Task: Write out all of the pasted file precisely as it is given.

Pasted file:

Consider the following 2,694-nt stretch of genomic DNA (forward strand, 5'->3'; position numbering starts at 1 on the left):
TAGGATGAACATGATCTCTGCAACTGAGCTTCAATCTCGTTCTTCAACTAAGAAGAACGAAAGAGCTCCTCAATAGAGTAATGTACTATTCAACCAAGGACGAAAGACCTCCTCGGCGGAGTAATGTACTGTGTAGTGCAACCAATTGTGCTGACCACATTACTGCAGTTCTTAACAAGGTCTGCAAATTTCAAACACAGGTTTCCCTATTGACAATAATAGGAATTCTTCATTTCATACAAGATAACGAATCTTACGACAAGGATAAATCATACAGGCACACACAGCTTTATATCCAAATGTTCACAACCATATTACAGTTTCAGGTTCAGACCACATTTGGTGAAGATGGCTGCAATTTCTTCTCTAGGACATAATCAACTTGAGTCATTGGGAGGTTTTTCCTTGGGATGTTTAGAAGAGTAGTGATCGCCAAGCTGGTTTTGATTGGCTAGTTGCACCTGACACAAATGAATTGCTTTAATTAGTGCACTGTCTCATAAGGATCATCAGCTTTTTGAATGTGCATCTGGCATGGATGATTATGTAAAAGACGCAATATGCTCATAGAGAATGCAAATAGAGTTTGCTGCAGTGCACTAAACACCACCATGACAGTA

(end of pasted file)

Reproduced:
Consider the following 2,694-nt stretch of genomic DNA (forward strand, 5'->3'; position numbering starts at 1 on the left):
TAGGATGAACATGATCTCTGCAACTGAGCTTCAATCTCGTTCTTCAACTAAGAAGAACGAAAGAGCTCCTCAATAGAGTAATGTACTATTCAACCAAGGACGAAAGACCTCCTCGGCGGAGTAATGTACTGTGTAGTGCAACCAATTGTGCTGACCACATTACTGCAGTTCTTAACAAGGTCTGCAAATTTCAAACACAGGTTTCCCTATTGACAATAATAGGAATTCTTCATTTCATACAAGATAACGAATCTTACGACAAGGATAAATCATACAGGCACACACAGCTTTATATCCAAATGTTCACAACCATATTACAGTTTCAGGTTCAGACCACATTTGGTGAAGATGGCTGCAATTTCTTCTCTAGGACATAATCAACTTGAGTCATTGGGAGGTTTTTCCTTGGGATGTTTAGAAGAGTAGTGATCGCCAAGCTGGTTTTGATTGGCTAGTTGCACCTGACACAAATGAATTGCTTTAATTAGTGCACTGTCTCATAAGGATCATCAGCTTTTTGAATGTGCATCTGGCATGGATGATTATGTAAAAGACGCAATATGCTCATAGAGAATGCAAATAGAGTTTGCTGCAGTGCACTAAACACCACCATGACAGTA